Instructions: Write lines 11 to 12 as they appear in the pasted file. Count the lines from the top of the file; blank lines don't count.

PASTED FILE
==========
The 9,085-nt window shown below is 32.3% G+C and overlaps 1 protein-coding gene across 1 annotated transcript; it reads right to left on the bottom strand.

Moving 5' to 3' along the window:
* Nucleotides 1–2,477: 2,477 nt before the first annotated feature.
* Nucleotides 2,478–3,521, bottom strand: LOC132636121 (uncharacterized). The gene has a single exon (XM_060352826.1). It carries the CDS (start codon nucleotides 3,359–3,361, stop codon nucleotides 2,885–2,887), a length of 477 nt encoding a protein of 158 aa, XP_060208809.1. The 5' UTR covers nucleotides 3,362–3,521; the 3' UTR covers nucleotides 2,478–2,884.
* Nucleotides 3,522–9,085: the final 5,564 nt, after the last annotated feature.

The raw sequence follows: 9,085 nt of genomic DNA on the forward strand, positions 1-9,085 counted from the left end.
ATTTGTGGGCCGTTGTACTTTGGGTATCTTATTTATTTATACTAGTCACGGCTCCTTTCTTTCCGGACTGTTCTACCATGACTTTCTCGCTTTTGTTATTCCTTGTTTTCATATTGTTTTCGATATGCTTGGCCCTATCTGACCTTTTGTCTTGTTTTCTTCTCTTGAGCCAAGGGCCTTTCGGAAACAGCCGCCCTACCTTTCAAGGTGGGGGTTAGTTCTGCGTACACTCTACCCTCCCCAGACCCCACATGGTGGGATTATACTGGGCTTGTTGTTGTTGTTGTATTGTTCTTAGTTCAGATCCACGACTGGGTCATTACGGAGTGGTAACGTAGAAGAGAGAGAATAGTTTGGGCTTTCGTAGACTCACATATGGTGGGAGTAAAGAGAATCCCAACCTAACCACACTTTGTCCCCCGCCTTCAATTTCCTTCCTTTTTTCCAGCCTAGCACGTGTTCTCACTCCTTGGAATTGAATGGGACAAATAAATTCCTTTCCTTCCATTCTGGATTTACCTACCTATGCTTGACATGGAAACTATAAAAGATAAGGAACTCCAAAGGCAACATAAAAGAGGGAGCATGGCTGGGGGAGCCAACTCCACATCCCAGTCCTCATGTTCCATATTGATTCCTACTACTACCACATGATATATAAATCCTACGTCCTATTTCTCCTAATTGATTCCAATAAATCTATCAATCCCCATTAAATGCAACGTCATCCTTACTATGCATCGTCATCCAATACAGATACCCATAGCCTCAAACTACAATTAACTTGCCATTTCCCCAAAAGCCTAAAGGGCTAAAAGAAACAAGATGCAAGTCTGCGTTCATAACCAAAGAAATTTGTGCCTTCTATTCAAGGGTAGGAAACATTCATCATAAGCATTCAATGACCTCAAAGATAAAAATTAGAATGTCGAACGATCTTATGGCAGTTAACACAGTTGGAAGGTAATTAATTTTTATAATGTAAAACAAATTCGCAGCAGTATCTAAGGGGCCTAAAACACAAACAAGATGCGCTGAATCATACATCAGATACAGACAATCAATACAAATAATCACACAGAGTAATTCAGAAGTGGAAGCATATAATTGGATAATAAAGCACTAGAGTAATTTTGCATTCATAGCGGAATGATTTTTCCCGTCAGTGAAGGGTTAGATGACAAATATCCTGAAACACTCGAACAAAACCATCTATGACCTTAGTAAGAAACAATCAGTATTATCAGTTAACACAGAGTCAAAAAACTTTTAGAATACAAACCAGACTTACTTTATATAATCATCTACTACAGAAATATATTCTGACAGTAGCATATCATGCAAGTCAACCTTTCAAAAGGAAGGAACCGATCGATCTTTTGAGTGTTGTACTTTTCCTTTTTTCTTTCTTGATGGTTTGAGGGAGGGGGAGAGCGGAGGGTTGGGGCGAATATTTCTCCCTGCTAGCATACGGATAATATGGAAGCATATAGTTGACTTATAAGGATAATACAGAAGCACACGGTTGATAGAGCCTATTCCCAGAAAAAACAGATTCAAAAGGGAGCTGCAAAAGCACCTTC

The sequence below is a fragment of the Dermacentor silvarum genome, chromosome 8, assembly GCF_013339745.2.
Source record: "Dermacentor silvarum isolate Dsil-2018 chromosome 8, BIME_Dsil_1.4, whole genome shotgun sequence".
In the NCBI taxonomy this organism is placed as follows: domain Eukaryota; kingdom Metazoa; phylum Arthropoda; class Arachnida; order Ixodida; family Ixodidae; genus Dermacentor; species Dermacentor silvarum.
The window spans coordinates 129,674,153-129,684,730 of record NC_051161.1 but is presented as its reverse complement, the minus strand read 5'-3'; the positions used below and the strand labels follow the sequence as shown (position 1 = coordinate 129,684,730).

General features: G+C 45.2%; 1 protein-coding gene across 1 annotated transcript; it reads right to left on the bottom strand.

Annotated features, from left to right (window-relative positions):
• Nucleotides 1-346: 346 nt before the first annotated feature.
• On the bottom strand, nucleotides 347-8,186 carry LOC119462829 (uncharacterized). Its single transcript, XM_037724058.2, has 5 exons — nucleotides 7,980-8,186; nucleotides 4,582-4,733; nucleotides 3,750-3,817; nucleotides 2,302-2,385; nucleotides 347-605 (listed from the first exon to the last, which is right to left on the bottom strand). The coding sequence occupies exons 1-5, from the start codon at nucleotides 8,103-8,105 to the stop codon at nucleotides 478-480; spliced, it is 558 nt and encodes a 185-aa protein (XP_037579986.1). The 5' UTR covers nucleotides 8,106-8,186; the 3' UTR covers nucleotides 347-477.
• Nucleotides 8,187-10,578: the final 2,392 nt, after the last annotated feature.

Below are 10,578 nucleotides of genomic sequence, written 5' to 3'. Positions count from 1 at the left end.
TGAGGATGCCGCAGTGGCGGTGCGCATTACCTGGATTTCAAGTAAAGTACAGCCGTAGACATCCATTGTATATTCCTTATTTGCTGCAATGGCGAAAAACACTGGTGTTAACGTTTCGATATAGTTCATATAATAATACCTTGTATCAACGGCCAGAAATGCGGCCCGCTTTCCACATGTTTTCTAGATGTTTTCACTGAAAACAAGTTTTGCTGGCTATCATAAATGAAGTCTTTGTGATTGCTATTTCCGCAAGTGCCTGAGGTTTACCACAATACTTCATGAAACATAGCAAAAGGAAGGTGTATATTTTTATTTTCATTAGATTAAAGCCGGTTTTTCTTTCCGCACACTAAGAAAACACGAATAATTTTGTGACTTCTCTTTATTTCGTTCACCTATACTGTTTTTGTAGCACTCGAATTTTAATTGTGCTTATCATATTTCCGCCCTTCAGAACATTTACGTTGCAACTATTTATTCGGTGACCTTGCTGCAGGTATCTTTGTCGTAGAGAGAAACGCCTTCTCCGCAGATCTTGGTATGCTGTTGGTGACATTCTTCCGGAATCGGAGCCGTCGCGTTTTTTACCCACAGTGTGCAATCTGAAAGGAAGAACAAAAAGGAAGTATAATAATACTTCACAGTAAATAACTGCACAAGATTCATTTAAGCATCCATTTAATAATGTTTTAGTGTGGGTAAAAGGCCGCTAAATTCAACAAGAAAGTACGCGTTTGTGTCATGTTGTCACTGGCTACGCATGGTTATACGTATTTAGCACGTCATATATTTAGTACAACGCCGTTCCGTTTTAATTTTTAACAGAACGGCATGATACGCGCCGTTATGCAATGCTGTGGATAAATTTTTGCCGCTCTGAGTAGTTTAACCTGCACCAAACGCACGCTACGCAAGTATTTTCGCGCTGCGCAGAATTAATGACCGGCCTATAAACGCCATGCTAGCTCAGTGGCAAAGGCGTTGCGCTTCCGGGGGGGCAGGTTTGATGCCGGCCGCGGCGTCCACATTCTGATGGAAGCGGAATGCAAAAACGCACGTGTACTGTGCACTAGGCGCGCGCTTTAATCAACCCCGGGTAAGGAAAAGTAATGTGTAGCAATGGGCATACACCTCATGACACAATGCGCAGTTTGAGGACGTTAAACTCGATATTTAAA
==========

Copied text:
The window spans coordinates 129,674,153-129,684,730 of record NC_051161.1 but is presented as its reverse complement, the minus strand read 5'-3'; the positions used below and the strand labels follow the sequence as shown (position 1 = coordinate 129,684,730).

General features: G+C 45.2%; 1 protein-coding gene across 1 annotated transcript; it reads right to left on the bottom strand.